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I love hunting. It’s hard to choose which game I like best: turkey, duck or sheep. But there’s no doubt which animal’s the hardest to harvest. For those of you who have never shot turkey before, it’s all about the calling. When a tom starts responding to your calls, you’re suddenly Dr. Doolittle. You’re having a conversation with another species. It’s all lies, of course . . .

No matter what I’m telling him, I am, in fact, not a lonely hen looking for action. Nor am I a rival tom out to steal his girl. But I’m doing my dead level best to make him think I am.

Some people are born with this gift of trans-species vocal deception. Some must work for years to acquire the acumen. I’ve been practicing for many years and I’m still a long way from being a master turkey caller. Don’t get me wrong. Early in the season on a lonely tom, or pretty much anytime on a jake, I can call them in. But later on, or when they’re surrounded by their harem, I have a hard time getting them to come for a ballistic cuddle.

I try and call-in the toms as close as possible. The “right” distance is subject to a number of variables including equipment, environment, turkey behavior and, of course, skill. It’s never a done deal; any advantage I can find is welcome. Enter Winchester’ Long Beard XR ammo, offering the “longest shot capability of any lead turkey load in history.”

I headed off on my most recent turkey hunt equipped with the 3” 12 gauge version of Winchester’s new ammo, loading into my designated turkey gun (the first shotgun I ever bought): a Krylon’ed up Remington 870 with front and rear Tru-Glo adjustable sights and a Briley extended turkey choke.

I’ve been pretty successful with Remington’s high-velocity turkey loads in the past but I’ve never tried them outside of 30 yards. Shotgun patterns are just as tricky as rifle groups. You have to find the ideal combination of gun, ammunition and choke. So just because Winchester touts 60-yard shots with Long Beard XR ammo doesn’t mean I can get 60-yard shots with my set-up. There’s only one way to know for sure where you’re shooting and how tight your pattern is: get down to the range and try it out.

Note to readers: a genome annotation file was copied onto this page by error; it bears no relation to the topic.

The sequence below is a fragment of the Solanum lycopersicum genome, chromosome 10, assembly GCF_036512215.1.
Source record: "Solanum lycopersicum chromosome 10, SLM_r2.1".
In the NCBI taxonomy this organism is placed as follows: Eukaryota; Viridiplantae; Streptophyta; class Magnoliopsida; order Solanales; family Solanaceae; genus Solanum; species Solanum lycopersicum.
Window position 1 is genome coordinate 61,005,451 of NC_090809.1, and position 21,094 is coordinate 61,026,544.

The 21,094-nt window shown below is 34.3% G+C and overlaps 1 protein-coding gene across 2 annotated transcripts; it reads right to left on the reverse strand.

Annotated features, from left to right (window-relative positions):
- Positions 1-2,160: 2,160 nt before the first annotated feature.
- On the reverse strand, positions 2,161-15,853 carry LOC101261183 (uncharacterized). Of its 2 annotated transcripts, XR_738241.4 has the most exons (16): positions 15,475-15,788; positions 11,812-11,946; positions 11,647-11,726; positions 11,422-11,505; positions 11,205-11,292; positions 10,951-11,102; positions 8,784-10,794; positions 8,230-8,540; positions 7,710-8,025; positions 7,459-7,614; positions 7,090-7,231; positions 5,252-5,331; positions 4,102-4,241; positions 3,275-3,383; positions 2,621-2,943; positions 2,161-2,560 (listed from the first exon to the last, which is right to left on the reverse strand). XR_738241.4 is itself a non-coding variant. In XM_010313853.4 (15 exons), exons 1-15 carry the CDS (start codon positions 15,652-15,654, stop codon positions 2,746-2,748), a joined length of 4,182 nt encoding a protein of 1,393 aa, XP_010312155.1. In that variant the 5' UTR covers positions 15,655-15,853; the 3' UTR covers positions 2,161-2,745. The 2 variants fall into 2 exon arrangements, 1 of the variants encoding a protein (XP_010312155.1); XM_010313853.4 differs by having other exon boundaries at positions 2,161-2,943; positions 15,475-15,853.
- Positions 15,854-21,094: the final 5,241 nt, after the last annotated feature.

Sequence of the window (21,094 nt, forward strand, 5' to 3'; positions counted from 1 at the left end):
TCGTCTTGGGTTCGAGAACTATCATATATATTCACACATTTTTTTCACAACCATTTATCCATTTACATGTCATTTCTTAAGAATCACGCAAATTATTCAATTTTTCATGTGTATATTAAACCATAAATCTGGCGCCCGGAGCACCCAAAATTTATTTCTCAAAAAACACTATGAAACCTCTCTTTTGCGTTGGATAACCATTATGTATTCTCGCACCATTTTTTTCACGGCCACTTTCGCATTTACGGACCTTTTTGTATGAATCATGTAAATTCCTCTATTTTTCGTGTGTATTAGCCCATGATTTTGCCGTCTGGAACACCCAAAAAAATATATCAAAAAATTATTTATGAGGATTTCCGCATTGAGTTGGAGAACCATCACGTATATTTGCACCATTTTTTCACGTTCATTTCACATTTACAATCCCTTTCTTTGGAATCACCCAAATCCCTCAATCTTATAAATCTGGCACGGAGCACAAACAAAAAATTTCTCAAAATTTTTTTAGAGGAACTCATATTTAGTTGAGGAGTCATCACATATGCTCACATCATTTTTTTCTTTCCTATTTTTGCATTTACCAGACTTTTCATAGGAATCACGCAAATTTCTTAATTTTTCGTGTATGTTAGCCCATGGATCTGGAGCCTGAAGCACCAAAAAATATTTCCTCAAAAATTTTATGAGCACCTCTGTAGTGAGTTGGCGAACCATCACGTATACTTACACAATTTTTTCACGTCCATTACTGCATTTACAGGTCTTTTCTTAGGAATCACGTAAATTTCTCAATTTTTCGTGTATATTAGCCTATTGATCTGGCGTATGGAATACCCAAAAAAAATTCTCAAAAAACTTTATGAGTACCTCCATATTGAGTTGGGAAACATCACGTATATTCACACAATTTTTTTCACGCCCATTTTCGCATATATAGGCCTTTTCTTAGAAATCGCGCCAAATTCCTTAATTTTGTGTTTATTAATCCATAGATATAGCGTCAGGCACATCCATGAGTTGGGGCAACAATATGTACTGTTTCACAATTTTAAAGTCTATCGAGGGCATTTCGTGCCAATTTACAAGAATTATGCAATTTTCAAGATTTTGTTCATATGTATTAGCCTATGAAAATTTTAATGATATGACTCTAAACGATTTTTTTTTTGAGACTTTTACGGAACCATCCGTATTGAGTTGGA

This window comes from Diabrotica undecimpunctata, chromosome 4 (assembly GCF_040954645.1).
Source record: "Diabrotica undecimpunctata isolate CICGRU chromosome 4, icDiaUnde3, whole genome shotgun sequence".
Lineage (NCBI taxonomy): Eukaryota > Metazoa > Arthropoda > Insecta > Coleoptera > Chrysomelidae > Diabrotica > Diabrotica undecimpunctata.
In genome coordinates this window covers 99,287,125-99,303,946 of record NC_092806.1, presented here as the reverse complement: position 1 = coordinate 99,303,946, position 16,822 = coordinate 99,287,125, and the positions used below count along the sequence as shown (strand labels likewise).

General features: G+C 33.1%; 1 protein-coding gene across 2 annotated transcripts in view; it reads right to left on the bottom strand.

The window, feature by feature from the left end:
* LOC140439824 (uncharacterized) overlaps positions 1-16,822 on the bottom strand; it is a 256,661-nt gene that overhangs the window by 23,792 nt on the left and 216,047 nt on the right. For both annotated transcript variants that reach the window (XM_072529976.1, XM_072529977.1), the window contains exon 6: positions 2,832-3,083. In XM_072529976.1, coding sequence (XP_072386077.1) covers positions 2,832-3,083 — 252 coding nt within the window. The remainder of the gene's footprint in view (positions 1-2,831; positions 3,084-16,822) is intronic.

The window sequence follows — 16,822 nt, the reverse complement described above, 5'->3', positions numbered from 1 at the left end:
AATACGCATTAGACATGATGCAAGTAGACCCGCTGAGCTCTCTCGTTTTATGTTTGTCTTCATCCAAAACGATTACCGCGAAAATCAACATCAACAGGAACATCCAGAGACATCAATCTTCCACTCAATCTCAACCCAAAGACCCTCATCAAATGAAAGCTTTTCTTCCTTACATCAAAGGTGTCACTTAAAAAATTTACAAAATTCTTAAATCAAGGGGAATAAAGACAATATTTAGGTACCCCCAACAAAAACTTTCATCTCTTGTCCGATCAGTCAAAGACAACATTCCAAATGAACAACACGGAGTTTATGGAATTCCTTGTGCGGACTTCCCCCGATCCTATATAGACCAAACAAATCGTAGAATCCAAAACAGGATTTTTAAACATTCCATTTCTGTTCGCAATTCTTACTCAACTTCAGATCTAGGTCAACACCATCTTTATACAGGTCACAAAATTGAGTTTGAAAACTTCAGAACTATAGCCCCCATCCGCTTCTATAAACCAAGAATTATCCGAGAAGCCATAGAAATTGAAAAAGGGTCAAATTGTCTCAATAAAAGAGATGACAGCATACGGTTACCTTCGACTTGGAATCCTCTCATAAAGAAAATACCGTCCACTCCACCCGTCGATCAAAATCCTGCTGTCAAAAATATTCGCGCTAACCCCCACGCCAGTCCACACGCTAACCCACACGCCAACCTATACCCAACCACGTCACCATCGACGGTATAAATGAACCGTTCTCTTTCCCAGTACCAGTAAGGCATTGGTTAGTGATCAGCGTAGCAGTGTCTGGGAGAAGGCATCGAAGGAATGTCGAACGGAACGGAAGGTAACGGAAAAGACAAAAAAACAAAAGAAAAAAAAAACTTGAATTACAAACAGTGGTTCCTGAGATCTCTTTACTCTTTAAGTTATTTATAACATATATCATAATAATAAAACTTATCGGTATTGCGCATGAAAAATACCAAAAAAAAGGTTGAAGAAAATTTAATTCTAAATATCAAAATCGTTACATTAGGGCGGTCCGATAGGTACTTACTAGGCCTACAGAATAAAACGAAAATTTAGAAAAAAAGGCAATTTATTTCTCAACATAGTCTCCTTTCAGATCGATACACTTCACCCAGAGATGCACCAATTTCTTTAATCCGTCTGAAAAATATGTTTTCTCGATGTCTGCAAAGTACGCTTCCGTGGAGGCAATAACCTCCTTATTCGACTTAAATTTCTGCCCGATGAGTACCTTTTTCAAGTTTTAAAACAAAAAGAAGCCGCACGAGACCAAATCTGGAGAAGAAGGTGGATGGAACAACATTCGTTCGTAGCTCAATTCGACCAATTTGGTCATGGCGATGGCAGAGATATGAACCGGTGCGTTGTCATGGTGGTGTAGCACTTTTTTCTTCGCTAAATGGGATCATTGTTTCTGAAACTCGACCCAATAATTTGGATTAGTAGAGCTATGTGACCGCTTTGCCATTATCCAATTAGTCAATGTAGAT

I set the supplied (classy, Winchester!) turkey target up on the bottom two plates of a dueling tree and backed off 40 yards to one of the many piles of brush I’d recently cut down. Although I didn’t put the shotgun on bags to test the accuracy, I did have a pretty solid rest on the brush. I loaded up three rounds and took a breath. I was a little surprised at what happened next . . .

I barely register the recoil of a dove load. I’ve shot 1,000 rounds in a weekend without concern. I definitely noticed this. But dang, so did the target.

Even at 40 yards the top plate the target was hanging on slammed over. These plates usually don’t swing with a 115gr 9X19 round at 25 yards. The Winchester Long Beard XR hammered this plate over.

Inspecting the target, I was a little to the right, but the rounds worked as advertised. Pellets riddled the neck and head of the bird. Even though I was a little off, the bird would have been instantly deceased. If I’d been dead on, it would have likely cut the neck in half.


Just for fun, I put a few more rounds into the plates, moving them every time at 40 yards. The recoil was stout, but manageable. There’s no reason a competent shooter can’t go through 10 shells or so to pattern their shotgun without issue.